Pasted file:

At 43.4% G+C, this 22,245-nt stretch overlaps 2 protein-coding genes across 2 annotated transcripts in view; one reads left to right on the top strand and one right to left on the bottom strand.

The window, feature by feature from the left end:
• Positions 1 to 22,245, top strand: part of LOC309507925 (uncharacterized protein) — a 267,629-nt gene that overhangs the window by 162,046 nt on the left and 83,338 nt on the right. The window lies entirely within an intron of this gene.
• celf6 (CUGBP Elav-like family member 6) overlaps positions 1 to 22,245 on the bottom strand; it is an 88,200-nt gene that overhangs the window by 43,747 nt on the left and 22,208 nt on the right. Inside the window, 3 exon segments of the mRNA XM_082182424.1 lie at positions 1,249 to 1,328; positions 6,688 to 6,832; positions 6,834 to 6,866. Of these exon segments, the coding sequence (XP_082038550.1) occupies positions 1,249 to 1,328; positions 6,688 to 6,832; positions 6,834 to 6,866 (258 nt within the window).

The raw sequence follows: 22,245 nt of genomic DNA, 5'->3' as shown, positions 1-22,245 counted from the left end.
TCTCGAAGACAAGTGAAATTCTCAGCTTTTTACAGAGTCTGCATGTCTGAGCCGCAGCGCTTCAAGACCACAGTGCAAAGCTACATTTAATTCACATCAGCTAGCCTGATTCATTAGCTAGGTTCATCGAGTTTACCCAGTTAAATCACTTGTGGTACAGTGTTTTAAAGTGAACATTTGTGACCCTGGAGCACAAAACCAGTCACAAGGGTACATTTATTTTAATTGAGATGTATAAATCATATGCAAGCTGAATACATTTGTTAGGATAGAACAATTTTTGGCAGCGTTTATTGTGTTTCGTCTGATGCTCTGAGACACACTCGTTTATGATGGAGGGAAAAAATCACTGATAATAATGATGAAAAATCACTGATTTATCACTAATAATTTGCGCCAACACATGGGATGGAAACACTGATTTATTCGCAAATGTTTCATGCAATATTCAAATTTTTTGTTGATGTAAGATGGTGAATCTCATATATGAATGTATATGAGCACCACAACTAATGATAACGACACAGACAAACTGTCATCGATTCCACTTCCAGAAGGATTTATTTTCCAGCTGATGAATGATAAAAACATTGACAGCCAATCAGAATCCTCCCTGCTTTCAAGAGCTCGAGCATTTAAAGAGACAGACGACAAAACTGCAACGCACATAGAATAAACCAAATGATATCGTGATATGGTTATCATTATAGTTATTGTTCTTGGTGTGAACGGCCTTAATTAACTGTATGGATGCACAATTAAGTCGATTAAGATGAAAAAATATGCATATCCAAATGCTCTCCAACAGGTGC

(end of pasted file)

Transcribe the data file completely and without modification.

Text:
At 43.4% G+C, this 22,245-nt stretch overlaps 2 protein-coding genes across 2 annotated transcripts in view; one reads left to right on the top strand and one right to left on the bottom strand.

The window, feature by feature from the left end:
• Positions 1 to 22,245, top strand: part of LOC309507925 (uncharacterized protein) — a 267,629-nt gene that overhangs the window by 162,046 nt on the left and 83,338 nt on the right. The window lies entirely within an intron of this gene.
• celf6 (CUGBP Elav-like family member 6) overlaps positions 1 to 22,245 on the bottom strand; it is an 88,200-nt gene that overhangs the window by 43,747 nt on the left and 22,208 nt on the right. Inside the window, 3 exon segments of the mRNA XM_082182424.1 lie at positions 1,249 to 1,328; positions 6,688 to 6,832; positions 6,834 to 6,866. Of these exon segments, the coding sequence (XP_082038550.1) occupies positions 1,249 to 1,328; positions 6,688 to 6,832; positions 6,834 to 6,866 (258 nt within the window).

The raw sequence follows: 22,245 nt of genomic DNA, 5'->3' as shown, positions 1-22,245 counted from the left end.
TCTCGAAGACAAGTGAAATTCTCAGCTTTTTACAGAGTCTGCATGTCTGAGCCGCAGCGCTTCAAGACCACAGTGCAAAGCTACATTTAATTCACATCAGCTAGCCTGATTCATTAGCTAGGTTCATCGAGTTTACCCAGTTAAATCACTTGTGGTACAGTGTTTTAAAGTGAACATTTGTGACCCTGGAGCACAAAACCAGTCACAAGGGTACATTTATTTTAATTGAGATGTATAAATCATATGCAAGCTGAATACATTTGTTAGGATAGAACAATTTTTGGCAGCGTTTATTGTGTTTCGTCTGATGCTCTGAGACACACTCGTTTATGATGGAGGGAAAAAATCACTGATAATAATGATGAAAAATCACTGATTTATCACTAATAATTTGCGCCAACACATGGGATGGAAACACTGATTTATTCGCAAATGTTTCATGCAATATTCAAATTTTTTGTTGATGTAAGATGGTGAATCTCATATATGAATGTATATGAGCACCACAACTAATGATAACGACACAGACAAACTGTCATCGATTCCACTTCCAGAAGGATTTATTTTCCAGCTGATGAATGATAAAAACATTGACAGCCAATCAGAATCCTCCCTGCTTTCAAGAGCTCGAGCATTTAAAGAGACAGACGACAAAACTGCAACGCACATAGAATAAACCAAATGATATCGTGATATGGTTATCATTATAGTTATTGTTCTTGGTGTGAACGGCCTTAATTAACTGTATGGATGCACAATTAAGTCGATTAAGATGAAAAAATATGCATATCCAAATGCTCTCCAACAGGTGC